I also want to echo Emma’s suggestion that real eco-kashrut moves toward reducing our eating meat, for the sake of our planet. Even chicken and fish do less damage than huge herds of cows.
Finally, when Reb Zalman Schachter-Shalomi coined the word “eco-kosher” about forty years ago, he didn’t have just food in mind. He pointed out that when we were farmers and shepherds, cultivating a sacred relationship with Earth mean shaping a sacred code for eating. But today we “eat” coal, oil, uranium, plastics. How do you decide whether and how to “eat” them? For this we need a broader code — and you can help to shape it!
Rabbi Arthur Waskow, Ph.D., director, The Shalom Center; T’ruah’s first Lifetime Achievement Award as “Human Rights Hero”; newest books of 22, rev. ed. Seasons of Our Joy (JPS, 2012) & Freedom Journeys: Exodus & Wilderness Across Millennia, co-authored with Rabbi Phyllis Berman (Jewish Lts, 2011); newest arrest of 22, in interfaith climate action at White House pre-Passover & Palm Sunday 2013. See also Waskow, “Jewish Environmental Ethics: Adam and Adamah,” in Oxford Handbook of Jewish Ethics and Morality (Dorff & Crane, eds.; Oxford Univ. Press, 2013).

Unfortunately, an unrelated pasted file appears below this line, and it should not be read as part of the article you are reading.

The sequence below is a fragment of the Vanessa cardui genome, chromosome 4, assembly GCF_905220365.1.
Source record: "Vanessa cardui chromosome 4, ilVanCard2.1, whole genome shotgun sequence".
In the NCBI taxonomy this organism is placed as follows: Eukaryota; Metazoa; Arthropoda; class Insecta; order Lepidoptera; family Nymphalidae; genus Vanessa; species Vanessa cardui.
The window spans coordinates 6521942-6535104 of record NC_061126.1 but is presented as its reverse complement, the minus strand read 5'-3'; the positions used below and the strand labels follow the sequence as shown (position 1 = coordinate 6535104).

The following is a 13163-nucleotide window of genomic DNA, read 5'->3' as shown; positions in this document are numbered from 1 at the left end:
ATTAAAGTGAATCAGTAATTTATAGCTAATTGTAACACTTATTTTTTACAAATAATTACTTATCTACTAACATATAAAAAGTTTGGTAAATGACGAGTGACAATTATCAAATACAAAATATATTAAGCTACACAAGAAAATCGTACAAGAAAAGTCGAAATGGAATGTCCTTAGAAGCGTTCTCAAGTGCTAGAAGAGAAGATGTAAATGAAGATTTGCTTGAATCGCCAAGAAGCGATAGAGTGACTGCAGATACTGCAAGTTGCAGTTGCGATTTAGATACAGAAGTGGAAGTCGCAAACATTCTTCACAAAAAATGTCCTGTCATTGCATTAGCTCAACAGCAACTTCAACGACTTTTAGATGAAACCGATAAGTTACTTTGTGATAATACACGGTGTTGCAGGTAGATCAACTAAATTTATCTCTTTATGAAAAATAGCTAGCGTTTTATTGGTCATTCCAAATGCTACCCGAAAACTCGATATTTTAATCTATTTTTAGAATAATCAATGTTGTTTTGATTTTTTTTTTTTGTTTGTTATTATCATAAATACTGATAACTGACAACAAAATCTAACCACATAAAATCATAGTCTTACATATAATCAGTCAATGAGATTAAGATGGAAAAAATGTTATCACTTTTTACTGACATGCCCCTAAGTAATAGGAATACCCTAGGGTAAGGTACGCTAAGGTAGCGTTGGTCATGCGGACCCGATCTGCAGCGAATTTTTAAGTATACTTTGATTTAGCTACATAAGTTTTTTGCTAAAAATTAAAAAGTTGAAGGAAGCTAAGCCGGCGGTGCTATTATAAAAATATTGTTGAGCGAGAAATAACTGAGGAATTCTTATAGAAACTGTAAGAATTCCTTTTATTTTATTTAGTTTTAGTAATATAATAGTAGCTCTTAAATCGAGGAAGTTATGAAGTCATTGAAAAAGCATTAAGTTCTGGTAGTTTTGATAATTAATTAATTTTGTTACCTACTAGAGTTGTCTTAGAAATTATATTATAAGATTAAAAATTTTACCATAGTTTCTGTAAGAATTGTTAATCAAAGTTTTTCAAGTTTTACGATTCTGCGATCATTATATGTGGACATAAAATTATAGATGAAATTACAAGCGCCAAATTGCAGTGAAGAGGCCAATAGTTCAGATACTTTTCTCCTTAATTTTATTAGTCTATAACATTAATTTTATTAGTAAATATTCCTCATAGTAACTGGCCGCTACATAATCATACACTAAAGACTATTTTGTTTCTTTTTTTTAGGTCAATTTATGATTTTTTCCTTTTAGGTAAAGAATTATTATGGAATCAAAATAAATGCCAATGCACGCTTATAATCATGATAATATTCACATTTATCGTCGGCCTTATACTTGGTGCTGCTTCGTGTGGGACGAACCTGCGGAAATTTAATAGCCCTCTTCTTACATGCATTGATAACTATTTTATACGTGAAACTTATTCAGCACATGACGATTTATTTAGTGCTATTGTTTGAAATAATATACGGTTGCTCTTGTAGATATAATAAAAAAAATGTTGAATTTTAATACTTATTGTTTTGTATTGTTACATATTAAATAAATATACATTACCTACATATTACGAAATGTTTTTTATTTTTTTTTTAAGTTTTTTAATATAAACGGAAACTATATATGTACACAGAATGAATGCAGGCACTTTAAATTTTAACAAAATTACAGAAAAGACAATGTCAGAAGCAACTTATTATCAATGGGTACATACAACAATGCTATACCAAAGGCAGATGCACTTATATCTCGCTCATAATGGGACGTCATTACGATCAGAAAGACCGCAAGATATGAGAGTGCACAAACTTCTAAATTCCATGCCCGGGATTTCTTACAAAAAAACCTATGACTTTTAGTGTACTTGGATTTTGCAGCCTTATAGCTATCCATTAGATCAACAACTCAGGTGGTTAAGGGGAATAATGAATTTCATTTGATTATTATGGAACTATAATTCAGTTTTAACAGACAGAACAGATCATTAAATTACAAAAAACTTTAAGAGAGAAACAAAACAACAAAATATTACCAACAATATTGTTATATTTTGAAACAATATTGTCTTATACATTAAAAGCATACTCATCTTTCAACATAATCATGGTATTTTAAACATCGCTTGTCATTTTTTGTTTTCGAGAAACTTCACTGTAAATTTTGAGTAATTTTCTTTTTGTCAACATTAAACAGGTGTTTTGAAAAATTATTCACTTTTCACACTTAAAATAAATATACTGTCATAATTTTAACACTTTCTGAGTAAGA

Rabbi Shmuly Yanklowitz says…
I am inspired by Emma’s charge to be proactive: “Befriend your local producers. Help them get the skills and certification they need to allow your whole community to eat local, ethical, kosher meat. In the meantime, eat more lentils.” And also by Arthur’s charge to actively bring worlds together: “For this we need a broader code — and you can help to shape it!” We all need to be an active part of the solution of advancing our broken food system.